The Glass Fire that burned 67,484 acres in the North Bay since the end of Sept. has been fully contained as of Tuesday, Oct. 20, CAL FIRE announced.
The blaze started at 4 a.m. Sunday, Sep. 27 and began spreading at a dangerously high speed, fanned by high winds. Overnight Sunday into Monday morning, the Glass Fire spawned two new fires: the Boysen and Shady fires. According to CAL FIRE, those smaller fires have since merged with the Glass Fire, forming one incident.
MAP: Track wildfires across San Francisco Bay Area, other parts of California with this interactive map
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See the latest on Bay Area fire sizes and containment below:
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How did the Glass Fire start?
An investigation team is looking at the cause of the Glass Fire, as well as the two smaller fires that merged into it. "It's too early to tell exactly how this fire started but under these incredibly dry conditions with these gusty winds, it obviously didn't take much - a simple spark, an open flame - to allow this fire to grow," said Daniel Berlant, assistant deputy director at CAL FIRE, in an interview with ABC7 News on Sep. 28.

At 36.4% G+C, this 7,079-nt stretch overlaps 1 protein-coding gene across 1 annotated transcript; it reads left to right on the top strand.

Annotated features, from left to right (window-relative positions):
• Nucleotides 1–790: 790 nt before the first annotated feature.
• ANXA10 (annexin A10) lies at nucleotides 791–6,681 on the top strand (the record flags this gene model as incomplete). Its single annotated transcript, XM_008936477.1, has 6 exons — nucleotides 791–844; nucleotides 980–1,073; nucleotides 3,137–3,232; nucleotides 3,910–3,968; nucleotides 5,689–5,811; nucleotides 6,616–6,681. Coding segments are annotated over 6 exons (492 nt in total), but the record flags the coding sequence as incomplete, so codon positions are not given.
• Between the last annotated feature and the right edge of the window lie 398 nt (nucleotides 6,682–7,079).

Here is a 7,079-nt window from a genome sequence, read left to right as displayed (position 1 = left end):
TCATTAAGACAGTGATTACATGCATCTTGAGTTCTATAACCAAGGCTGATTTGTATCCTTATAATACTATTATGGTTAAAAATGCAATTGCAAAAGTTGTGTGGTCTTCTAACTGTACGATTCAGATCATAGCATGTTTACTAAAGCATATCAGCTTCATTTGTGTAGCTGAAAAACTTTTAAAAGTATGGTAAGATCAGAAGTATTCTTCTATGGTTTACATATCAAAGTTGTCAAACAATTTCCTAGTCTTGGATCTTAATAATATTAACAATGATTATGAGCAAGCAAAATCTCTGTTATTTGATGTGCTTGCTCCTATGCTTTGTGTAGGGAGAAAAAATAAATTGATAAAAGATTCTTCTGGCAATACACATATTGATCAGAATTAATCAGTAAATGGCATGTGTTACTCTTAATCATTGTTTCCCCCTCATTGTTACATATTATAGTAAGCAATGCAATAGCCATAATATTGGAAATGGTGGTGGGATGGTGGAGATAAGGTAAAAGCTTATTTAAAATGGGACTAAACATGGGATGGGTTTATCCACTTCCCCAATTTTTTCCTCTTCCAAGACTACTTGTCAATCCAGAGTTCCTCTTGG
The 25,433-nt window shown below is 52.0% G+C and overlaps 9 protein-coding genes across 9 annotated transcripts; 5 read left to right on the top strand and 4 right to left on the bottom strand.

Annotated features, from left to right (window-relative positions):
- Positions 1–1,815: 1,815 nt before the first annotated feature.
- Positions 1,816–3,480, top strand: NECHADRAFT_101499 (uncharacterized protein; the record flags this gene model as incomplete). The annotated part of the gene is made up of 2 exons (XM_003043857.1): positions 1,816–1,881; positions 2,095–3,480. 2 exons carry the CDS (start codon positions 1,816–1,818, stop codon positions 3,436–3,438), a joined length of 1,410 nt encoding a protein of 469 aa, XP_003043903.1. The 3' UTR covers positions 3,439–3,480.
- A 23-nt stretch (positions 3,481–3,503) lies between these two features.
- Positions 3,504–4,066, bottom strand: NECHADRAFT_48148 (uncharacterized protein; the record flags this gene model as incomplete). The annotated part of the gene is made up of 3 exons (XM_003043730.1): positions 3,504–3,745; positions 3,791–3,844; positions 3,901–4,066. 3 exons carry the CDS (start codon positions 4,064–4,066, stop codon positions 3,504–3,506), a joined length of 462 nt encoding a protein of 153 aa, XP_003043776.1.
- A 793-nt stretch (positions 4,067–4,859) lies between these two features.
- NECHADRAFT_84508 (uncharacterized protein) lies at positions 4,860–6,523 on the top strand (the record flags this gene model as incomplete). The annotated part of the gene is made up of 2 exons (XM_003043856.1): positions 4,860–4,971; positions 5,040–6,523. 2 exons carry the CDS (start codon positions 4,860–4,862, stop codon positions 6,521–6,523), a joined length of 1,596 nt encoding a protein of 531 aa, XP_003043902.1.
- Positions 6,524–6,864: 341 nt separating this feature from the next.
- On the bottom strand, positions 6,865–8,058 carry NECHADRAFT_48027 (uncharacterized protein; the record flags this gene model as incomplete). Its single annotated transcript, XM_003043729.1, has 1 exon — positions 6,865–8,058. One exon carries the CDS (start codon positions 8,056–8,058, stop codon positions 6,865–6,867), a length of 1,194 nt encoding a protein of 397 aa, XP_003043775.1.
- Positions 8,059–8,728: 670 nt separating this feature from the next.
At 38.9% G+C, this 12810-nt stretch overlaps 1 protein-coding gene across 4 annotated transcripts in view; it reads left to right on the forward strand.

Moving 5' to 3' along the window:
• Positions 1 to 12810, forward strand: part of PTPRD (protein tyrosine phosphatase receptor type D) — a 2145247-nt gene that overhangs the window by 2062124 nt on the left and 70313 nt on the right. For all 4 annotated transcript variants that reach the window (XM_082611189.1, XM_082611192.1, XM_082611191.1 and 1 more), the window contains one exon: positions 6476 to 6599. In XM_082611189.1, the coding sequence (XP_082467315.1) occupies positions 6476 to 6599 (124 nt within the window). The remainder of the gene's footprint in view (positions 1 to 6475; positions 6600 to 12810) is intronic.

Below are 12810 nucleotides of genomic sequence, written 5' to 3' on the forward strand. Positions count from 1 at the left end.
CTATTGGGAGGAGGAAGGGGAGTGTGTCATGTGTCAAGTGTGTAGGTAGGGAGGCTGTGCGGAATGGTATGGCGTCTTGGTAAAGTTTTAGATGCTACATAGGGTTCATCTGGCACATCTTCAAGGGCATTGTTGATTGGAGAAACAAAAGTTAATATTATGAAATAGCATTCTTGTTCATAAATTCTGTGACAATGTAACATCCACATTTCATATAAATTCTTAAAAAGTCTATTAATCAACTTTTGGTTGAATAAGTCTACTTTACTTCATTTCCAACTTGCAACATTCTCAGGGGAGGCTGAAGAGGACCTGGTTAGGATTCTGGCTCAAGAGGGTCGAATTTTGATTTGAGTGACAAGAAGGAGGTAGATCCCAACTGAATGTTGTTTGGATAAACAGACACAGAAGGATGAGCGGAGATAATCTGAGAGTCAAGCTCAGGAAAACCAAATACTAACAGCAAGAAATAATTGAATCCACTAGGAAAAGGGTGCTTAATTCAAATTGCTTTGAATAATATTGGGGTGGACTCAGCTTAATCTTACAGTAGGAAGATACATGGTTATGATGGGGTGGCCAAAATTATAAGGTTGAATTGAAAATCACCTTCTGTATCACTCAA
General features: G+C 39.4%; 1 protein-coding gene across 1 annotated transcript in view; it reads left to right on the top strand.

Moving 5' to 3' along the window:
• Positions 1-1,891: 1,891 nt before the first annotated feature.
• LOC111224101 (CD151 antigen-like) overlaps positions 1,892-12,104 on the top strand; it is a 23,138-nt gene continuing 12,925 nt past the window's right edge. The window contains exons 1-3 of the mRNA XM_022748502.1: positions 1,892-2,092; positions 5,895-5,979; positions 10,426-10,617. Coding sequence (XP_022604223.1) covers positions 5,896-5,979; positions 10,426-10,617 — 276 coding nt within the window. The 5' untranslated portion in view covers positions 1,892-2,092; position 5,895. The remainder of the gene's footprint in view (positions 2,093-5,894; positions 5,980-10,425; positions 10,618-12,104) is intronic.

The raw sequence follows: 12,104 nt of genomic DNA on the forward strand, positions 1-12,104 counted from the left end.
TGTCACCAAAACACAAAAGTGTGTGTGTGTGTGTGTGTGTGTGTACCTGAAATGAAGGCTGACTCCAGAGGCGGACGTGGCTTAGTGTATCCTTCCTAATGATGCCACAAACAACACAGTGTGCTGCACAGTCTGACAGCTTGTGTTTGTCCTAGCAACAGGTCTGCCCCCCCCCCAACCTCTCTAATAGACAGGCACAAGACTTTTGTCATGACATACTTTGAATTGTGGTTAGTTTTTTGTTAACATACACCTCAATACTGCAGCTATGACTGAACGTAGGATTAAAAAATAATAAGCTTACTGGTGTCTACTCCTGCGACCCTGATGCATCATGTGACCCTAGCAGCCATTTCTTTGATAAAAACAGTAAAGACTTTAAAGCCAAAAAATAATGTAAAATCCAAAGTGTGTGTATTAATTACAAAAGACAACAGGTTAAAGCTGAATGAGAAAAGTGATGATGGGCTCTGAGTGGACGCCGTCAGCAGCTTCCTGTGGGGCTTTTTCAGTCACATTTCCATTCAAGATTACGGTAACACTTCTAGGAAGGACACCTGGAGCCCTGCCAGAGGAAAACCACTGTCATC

Unlike the fires that erupted around the Bay Area in August, dry lightning strikes aren't to blame here, as there were no storms in the area.
Where are evacuations being ordered?
Evacuations were ordered in Napa and Sonoma counties, including Calistoga, parts of Santa Rosa and St. Helena. For the latest on evacuation orders and warnings, check here. At the height of the fire, more than 68,000 residents were evacuated.
What has been damaged or destroyed?
More than 600 homes and 330 commercial structures have been destroyed in Napa and Sonoma counties, according to CAL FIRE. Even more have been damaged. A number of famous wineries and landmarks were also destroyed in the fire. The interactive map below tracks what was damaged and what was spared.
MAP: These wineries, landmarks are confirmed damaged in the Glass Fire
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Are the LNU, SCU and CZU Lightning Complex fires still burning in the Bay Area?
The LNU Lightning Complex in the North Bay, the SCU Lightning Complex in the East and South Bay and the CZU complex in San Mateo and Santa Cruz counties are now all contained. Those fires, which started amid a lightning storm in August, burned a combined 846,000 acres in the greater Bay Area.
This story will be updated as firefighters get blazes under control or new fires break out. Check back for updates.
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